Friday, January 2, 2009

First Thing First When You Are Newly Unemployed

Tell your family and close friends. These people are your lifeblood, so they need to be notified almost immediately. You are going to need to count on these people during this time of unemployment. It does not matter if you are out of work for two weeks, two months, or two years. The people who will be there for you day in and day out through this struggle deserve to be given the news right away.

Only on television do people who get fired or laid off keep this news from their spouses. On this fact, I am right. The people who do not tell their spouses, are soon to be divorced. I understand that not everyone is lucky enough to have a really open relationship with their spouse, but if you have a spouse you plan on keeping, you need to rely on them as your backbone and number one supporter.

If you are a man, there is certainly a machismo factor to telling your wife that you have just lost your job. I struggled with many issues related to my feeling like I was the man of the house and the breadwinner, as you will see throughout this book. But let me be clear: It does not make you less of a man to have lost your job or to actually tell people that fact. Now, on the flipside of that coin, if you told your boss to go screw himself or herself and you were fired in this failing economy, you may just be a dumbass.

Your wife deserves to be the first person outside the company that you tell, and for many men, the first person period. In that way, she can prepare herself, the kids if you have any, and anyone else that needs to know from her perspective. This is a two-way street, meaning, if you are the woman who has been let –go, your husband needs to be notified immediately. There are serious emotional, relationship, and financial implications to either spouse losing their job, and these issues must be addressed.

Outside of your spouse, your children must be told, if you have any. The amount of information that you give them is dependent upon the age of the children. You don’t want to overburden the little ones, yet they will notice that there are differences in your routine such as not getting up and going to work every weekday morning. The older kids are going to be even more effected in different ways than the younger kids, and they must begin to adjust their thinking and their lifestyle to fit with this loss of income and security.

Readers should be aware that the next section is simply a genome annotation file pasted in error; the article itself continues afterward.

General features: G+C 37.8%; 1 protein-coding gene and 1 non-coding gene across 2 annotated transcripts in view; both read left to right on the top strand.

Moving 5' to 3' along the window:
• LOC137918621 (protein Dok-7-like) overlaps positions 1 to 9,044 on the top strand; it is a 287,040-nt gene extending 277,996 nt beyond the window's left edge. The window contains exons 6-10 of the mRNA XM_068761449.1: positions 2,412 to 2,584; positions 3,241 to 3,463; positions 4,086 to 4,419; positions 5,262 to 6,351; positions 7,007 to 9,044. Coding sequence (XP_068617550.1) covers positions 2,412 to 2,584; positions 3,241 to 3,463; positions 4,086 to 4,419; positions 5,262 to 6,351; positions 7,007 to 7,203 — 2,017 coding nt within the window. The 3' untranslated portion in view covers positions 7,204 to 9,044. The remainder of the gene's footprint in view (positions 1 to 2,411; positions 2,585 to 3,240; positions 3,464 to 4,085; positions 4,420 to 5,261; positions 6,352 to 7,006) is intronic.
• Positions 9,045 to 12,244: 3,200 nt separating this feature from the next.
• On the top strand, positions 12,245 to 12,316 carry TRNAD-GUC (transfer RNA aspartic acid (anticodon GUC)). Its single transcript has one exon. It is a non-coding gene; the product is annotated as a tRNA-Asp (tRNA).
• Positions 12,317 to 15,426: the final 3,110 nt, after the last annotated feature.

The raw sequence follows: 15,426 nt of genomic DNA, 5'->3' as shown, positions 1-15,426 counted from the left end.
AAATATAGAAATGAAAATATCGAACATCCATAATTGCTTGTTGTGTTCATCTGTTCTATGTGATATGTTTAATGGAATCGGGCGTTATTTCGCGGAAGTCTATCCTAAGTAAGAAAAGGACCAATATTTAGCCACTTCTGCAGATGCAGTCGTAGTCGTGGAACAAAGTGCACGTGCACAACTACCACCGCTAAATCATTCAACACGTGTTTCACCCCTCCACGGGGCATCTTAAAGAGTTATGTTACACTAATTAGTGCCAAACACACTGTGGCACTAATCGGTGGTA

Family outside your immediate household should be advised. They can provide the additional help that is needed. Whether that help is in the form of emotional support, financial assistance, or job search help, they can be a wonderful resource for you and your family. For the most part, they are one of the few groups within your life that you can count on in one way or another, especially during stressful periods such as this.

I say that because the sad fact is that not all of your friends, close and otherwise, will still be there at the end. I would hope that your closest friends are there to support you just as if you were family, but this is not always the case. As I (and many others in our situation) have found, the further your sphere of friendship extends, the less likely that they will still be there. This is especially true if the length of your unemployment lasts for months or even years.

This was certainly the case in the friendships of my wife and me. We had some friends and family step up big time, and some of our close friends fell off the radar screen, of which you will learn in later chapters. It is sad, but many people do not know what to do or how to act when you are out of work. The entire dynamic of your friendships changes, sometimes for the better, but often for the worse.


Norm Elrod said...
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Norm Elrod said...

I wrote a post kind of like this...

But I left off the part about telling spouses and family. I just assumed that people would do that. If you can't tell your significant other that you were laid off, what can you tell them? I guess I'm lucky in that way too.

Good post.